During Virginia winters, snow and ice present hazards to drivers, passengers, bikers and pedestrians alike. Some of these natural hazards are unavoidable. In other cases, drivers may be found at fault for causing weather-related collisions. When a driver’s negligence is the cause of a victim’s injuries, the victim has the right to be compensated for his or her financial losses.
A Roanoke auto accident attorney can help victims seek compensation for their pain and suffering, medical bills, lost wages, and other financial losses which were caused by the accident.
Know the Warning Signs
Preventing black ice collisions starts with recognizing the warning signs as early as possible. Many new vehicles now provide ice alerts to drivers when the outside temperature is at or below 32 degrees. Drivers should heed these warnings and be aware of their surroundings when driving in borderline freezing temperatures. If the road has a shiny surface and the tires of the vehicle ahead are propelling water back, then it is likely that ice is melting. If, on the other hand, the road appears wet but there is no water spray from other vehicles, this could be a sign of black ice.
Preparing for dangerous conditions is not just a wise safety precaution. It is also a requirement under Virginia law. Section 46.2-861 of the Code of Virginia makes a driver guilty of reckless driving if he or she exceeds a reasonable speed under the circumstances - regardless of the posted speed limit. Thus, a driver who fails to slow down on icy roads can be both guilty of reckless driving and liable for an accident which occurs as a result.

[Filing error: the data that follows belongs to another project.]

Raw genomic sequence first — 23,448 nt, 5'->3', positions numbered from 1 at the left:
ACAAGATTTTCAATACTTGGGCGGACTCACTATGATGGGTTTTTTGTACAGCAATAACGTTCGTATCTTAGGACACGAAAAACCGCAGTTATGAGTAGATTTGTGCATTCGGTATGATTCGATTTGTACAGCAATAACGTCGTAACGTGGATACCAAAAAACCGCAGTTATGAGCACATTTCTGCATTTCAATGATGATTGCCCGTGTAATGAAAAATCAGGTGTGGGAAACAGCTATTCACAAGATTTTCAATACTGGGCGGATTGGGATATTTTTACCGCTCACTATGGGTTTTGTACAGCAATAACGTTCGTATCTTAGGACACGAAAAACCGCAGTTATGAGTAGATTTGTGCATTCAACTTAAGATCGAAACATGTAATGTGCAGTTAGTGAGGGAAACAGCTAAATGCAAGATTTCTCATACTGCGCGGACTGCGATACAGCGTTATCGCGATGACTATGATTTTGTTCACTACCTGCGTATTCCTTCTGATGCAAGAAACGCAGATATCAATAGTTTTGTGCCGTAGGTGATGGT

What To Do If You Hit Ice
According to the New York Times, a driver should ease off the gas as soon as he or she feels skidding, or a loss of control of the vehicle. Contrary to instinct, you should not slam on the brakes or turn the steering wheel in an attempt to correct your position. Any sudden movements will further reduce your control over the vehicle. Rather, allow your vehicle to come to a stop as steadily and naturally as possible. Vehicles with a manual transmission can accomplish this by downshifting.
The Canton Rep also discusses the importance of downshifting within the limit of an automatic transmission. Both methods can allow a driver to retain control of the vehicle while driving through snow or ice.
If possible, look for an area of traction. Asphalt, gravel, sand, and similar materials can be found near many ice patches. These substances can help slow your vehicle until you regain control. In some cases, the nearest traction may be ahead of you. Ice patches are usually limited in length. If a driver can keep the vehicle steady for a few feet, the ice patch will often pass.
In any event, the most important step is not to panic. Slowly correct your vehicle as calmly as possible. If an accident occurs, seek medical attention as necessary. Then contact a Roanoke auto accident attorney as soon as possible. Legal advice can help victims improve their access to compensation and promote fair treatment throughout the claims process.